In the new state’s first decade, Israel was on steroids, absorbing nearly one million new immigrants, creating 250,000 new jobs and building 400 new Israeli villages, 20 new cities and 200,000 new apartments. The new Israelis had little time for Palestinians, the Jewish Diaspora or even survivors of the Holocaust. As it marched toward the future, Israel tried to erase the past. The miracle was based on denial, Shavit writes.
“The denial is astonishing. The fact that 700,000 human beings have lost their homes and their homeland is simply dismissed.”
“Ten-year-old Israel has expunged Palestine from its memory and soul, as if the other people have never existed, as if they were never driven out,” he writes. “The denial is astonishing. The fact that 700,000 human beings have lost their homes and their homeland is simply dismissed.”
Yet the denial was essential. Without it, the success of Zionism would have been impossible. Similar to his great-grandfather, if Israel had acknowledged what had happened, it would not have survived, he writes.
He recounts how the settlements in the West Bank have changed the course of Zionism. They began as a response to a fear of annihilation but evolved into an aggressive movement to dislocate Palestinians and prevent peace agreements. Shavit is convinced the settlements will eventually lead to another war. The settlements are an untenable demographic, political, moral and judicial reality that harms the entire country, he writes. He believes occupation must cease for Israel’s sake, even if peace with Palestinians cannot be reached.
With similar intensity, Shavit offers insight into the Masada myth of martyrdom and reports on how Israel developed nuclear power. He maintains that nuclear deterrence has given Israel decades of peace. He exposes the cracks in Israeli society with thought-provoking portraits of prominent figures from the ultra-Orthodox and Sephardi communities.
Next month, we may get an idea of the shape of a dramatic paradigm shift in Israeli-Diaspora relations. The government of Israel is expected to spend as much as $1.5 billion in the next 20 years on a new initiative to strengthen Jewish identity outside Israel.
The Jerusalem Post reports that working groups are considering programs in seven different areas, primarily targeting Diaspora Jews aged 12 to 35. Ideas being floated include a world Jewish peace corps, Hebrew language courses in public schools, and the expansion of Birthright-style programs to younger Jews and more financial support for Jewish summer camps.
The program, which first made news last summer, seems to be a significant shift away from the traditional Israeli position that the reconstitution of Jewish sovereignty in the state of Israel should logically and inevitably lead to the “negation of the Diaspora.” As Israel’s Diaspora Affairs Minister Naftali Bennett said last year, “In Israel, we typically view the world as a source of aliyah and a big fat wallet, and that’s got to change.”
The Israeli government is apparently prepared to put up $30 million this year, rising to $300 million annually within five years. The initiative has a 20-year timeline.
The potential is enormous. But there are issues to address as the idea comes to fruition. In initial discussions, the issues of intermarriage and assimilation in the Diaspora appear to be significant motivators for the Israeli proponents. Certainly, the creation of more social and programmatic opportunities for young Diaspora Jews to meet one another will increase the possibility that they will find their bashert. However, there has been, at least in certain parts of the Diaspora, an effort to recognize intermarriage and accommodate it, in order to ensure that our communities are inclusive and accepting of diverse families. It would not be a welcome measure if the Israeli government were to initiate public relations campaigns that appear to condemn or stigmatize intermarried families.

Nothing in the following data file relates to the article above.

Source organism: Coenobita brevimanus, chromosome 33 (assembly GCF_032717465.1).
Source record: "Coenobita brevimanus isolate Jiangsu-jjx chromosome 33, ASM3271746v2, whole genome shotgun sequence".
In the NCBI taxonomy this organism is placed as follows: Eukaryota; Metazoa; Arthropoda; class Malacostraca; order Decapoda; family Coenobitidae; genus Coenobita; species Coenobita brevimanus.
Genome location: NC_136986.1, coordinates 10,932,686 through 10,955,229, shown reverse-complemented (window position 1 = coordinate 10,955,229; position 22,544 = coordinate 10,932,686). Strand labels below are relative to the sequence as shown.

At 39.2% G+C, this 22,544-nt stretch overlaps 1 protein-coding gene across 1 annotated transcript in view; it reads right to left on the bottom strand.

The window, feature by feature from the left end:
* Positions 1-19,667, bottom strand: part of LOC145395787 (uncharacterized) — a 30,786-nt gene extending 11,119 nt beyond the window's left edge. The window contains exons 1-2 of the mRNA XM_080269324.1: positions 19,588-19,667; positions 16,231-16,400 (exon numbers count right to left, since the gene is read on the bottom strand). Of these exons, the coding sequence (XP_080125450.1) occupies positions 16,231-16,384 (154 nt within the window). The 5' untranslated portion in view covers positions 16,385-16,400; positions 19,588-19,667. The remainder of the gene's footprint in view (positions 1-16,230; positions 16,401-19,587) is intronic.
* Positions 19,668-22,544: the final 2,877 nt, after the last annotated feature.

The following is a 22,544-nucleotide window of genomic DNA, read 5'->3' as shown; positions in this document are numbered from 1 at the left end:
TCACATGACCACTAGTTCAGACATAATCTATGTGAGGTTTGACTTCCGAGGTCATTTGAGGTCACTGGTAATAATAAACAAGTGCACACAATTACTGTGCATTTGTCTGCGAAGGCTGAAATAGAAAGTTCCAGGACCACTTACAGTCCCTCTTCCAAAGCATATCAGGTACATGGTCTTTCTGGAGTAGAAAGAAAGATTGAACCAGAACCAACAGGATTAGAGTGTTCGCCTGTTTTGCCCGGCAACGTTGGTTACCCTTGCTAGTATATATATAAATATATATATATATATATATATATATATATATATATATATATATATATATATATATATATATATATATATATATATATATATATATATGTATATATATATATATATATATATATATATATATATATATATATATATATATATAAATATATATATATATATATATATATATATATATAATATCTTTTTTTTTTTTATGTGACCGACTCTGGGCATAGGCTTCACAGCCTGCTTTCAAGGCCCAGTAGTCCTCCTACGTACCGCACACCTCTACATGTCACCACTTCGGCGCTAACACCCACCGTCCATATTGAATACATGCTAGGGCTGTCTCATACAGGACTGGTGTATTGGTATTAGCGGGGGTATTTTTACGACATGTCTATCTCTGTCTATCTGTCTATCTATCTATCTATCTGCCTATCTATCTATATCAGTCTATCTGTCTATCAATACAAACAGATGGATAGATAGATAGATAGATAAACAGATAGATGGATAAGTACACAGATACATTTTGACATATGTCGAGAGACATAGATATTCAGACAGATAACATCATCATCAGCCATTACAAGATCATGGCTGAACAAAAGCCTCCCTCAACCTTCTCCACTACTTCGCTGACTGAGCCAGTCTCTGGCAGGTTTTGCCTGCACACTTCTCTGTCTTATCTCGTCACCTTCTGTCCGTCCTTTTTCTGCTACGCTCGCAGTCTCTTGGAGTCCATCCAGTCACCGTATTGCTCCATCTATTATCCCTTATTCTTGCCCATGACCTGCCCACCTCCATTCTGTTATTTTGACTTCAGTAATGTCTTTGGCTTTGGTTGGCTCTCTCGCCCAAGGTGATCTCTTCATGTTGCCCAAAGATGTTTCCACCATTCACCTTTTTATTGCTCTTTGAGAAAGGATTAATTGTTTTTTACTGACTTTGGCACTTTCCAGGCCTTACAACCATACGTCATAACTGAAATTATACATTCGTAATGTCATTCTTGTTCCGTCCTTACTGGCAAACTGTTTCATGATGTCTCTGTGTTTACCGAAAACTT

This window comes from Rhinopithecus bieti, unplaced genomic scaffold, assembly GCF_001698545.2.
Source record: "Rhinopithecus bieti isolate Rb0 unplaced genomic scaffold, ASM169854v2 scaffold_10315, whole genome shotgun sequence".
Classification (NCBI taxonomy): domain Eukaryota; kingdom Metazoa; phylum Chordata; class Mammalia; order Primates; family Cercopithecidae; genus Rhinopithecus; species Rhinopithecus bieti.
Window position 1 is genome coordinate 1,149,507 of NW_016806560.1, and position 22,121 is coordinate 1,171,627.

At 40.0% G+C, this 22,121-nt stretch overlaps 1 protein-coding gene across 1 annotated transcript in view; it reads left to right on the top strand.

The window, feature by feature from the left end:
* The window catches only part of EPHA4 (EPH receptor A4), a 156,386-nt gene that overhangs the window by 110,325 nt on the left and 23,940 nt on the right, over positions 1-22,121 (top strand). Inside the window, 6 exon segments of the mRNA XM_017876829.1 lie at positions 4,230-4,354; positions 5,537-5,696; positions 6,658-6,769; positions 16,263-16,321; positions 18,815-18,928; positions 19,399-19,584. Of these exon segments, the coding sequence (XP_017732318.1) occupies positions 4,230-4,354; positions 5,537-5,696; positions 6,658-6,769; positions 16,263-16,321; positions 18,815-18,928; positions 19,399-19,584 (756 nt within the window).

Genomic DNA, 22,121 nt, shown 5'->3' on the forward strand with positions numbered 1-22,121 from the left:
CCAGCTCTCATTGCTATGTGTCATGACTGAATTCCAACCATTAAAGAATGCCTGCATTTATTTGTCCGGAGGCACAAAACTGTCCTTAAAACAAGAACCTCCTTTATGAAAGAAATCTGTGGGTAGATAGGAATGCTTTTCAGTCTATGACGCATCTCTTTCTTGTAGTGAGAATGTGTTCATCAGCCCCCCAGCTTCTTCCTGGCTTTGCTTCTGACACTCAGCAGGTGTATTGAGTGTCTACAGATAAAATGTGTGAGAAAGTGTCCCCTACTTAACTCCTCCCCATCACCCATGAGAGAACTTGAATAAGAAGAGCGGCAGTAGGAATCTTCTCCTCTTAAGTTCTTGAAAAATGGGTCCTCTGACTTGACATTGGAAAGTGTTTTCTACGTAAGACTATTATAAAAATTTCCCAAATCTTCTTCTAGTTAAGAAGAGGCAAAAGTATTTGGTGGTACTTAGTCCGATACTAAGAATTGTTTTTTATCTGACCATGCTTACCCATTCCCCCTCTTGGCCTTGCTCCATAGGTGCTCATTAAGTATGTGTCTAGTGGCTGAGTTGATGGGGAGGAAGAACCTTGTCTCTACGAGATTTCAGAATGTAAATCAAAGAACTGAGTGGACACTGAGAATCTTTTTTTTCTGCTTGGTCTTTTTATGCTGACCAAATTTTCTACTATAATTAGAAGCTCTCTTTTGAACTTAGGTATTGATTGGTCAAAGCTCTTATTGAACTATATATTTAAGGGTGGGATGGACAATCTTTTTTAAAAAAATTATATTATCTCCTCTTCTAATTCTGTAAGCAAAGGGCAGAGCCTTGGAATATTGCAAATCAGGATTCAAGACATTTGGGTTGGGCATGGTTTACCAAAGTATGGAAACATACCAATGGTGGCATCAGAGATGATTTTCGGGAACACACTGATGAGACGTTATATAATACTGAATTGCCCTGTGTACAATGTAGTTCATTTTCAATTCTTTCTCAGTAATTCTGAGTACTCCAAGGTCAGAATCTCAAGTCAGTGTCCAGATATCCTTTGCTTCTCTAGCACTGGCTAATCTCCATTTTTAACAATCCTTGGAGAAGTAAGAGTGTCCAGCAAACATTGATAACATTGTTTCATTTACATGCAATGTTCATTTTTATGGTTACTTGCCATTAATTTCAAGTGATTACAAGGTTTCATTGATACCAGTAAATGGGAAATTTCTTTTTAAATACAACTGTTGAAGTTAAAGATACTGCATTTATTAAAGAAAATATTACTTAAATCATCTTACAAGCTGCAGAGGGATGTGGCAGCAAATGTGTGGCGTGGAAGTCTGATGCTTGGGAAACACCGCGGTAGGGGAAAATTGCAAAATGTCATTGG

There is also the not-insignificant reality that, it could be argued, the Diaspora has more effectively managed relations between Judaism’s religious streams than has Israel. The quasi-governmental role in religious affairs we see in Israel represents a degree of discrimination against the very streams of Judaism that represent a majority of Jews in the Diaspora. There are a great number of things that Israel would do well to export to the Diaspora; relations between religious streams and secular Jews is not among them.
Especially among secular Israelis, Israeli-ness is often considered effectively a successor to Jewishness. The Diaspora experience has nothing to parallel this reality. Israel is founded on Jewish traditions, values and rituals. It follows a Jewish calendar. It observes Jewish holidays. Its citizens – religious, secular, even non-Jewish – are confronted and absorbed every day with a culture that is intrinsically Jewish. In the Diaspora, Jewish people must make a personal effort to engage with their Jewishness. In many instances, the synagogue is the point of connection between Jewish families and their identity. In Israel, belonging to a synagogue can have a very different connotation.
The proponents of this program – in the government of Israel and in the Jewish Agency for Israel – appear to be making tremendous effort to incorporate the interests and needs of Diaspora communities into the planning of the program. There is great reason for optimism that this could be the beginning of a profoundly improved and dramatically more integrated relationship between and among the world’s Jews. If, as early indicators suggest, this program progresses as a mutually supportive undertaking, and not as Israelis telling Diaspora Jews how to run their affairs, it could be a turning point in Jewish life for the 21st century and beyond. Israel has much to teach the Diaspora. And the Diaspora has much to teach Israelis.
Any increase in dialogue and understanding between Jews inside and outside of Israel is a step in the right direction. But neither group should attempt to define for the other the right way to be.